At The Table

I have a confession to make; a good place to start perhaps for a pastor, I took for granted the significance of eating at the table until I had children. After years of eating most meals at home while standing at the counter, while basking in the light of the open refrigerator door, or on the coffee table (my husband literally ate out of pots on the couch!) we moved to the kitchen and dining room tables. I don’t know why, but from birth I put my children at the table when we ate. Some might think my Culinary Arts degree had something to do with this. But no. I suppose I made the move because that’s where I ate growing up. It just made sense, and I remember somewhere someone said you should, “start as you intend to go.”

There are all kinds of statistics about eating less and savoring more when you sit at a table as well as stats about eating meals together as a family. As a result I have gradually become the guardian of all things family dinner. Researchers have found that with each family dinner there are fewer emotional and behavioral problems in children, higher self-esteem, and a greater sense of security. I put my oldest daughter in her car seat, in a chair at the table from birth. It was easily 6 months before she was eating solid food but it seemed important. It was. It is. Something happens around tables. Something happens when you share food around tables. Walls come down. Barriers are broken. People open up and connect in ways they don’t otherwise. A holy communion of sorts.

An invitation to dine together is an invitation to share life. Truly one of the things that unites us as humans is the need to eat and drink. Author and speaker Margaret Feinberg makes the point that “when we stop, sit, and eat with others, we set aside inequality, loneliness, busyness.” Amen. I love Jesus’ words in Revelation 3:20, “Behold, I stand at the door and knock; if anyone hears My voice and opens the door, I will come in to him and will dine with him, and he with Me” (NASB).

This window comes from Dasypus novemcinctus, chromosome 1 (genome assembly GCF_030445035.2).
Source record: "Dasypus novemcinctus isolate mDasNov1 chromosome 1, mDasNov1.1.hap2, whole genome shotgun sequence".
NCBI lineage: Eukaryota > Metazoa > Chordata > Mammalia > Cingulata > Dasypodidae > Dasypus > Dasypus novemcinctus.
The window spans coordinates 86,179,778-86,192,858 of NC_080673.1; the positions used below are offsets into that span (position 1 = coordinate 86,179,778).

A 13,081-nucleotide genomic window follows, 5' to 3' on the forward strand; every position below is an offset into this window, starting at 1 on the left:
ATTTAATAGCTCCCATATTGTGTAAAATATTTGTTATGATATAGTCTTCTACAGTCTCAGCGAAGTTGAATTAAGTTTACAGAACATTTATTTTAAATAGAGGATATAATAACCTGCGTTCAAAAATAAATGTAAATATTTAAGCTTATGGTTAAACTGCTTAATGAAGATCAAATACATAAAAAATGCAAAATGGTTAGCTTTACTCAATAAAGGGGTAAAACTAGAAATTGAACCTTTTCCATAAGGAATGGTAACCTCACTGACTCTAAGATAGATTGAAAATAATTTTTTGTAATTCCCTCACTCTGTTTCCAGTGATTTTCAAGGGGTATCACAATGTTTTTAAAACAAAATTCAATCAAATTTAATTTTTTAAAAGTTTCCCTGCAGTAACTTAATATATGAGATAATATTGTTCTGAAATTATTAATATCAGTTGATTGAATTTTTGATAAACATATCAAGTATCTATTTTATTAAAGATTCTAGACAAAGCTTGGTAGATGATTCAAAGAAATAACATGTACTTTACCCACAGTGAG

As a pastor I have witnessed so much the same at the Lord’s Table. This table is a place to connect, with God, and one another. It is a place of grace and intimacy, where walls come down, barriers are removed, and security can be found. This table of grace we are all invited to is one where God’s amazing acts of love in and through Jesus Christ are not only remembered, but realized in the present, and serve as a sign and foretaste of the coming Kingdom. A Kingdom where we will all feast together!

A blessing; Gracious God of love and invitation, thank you for the gift of food and drink to nourish our bodies and our lives. May we know what it is to commune with You and others in its sharing. In Jesus’ name. Amen.

Where do you eat most of your meals? What are your experiences of sharing food around tables? With family? With friends? With strangers?


One thought on “At The Table

  1. While we do not always eat at a table we do eat together and still chat about the day when we eat in the living room. I think it is very important to share meals even if one does not eat during the meal. With the busy lives we live now sometimes I find I am eating the actual food alone but I still get the nourishment from the conversation when others during our dinner time. Even when Matthew was little we would eat picnic style in the bedroom or living room. I am not sure the table is the important part. I too grew up eating at the table and college/ studying changed that for me to where the coffee table and couch became the dinner table.

    Liked by 1 person

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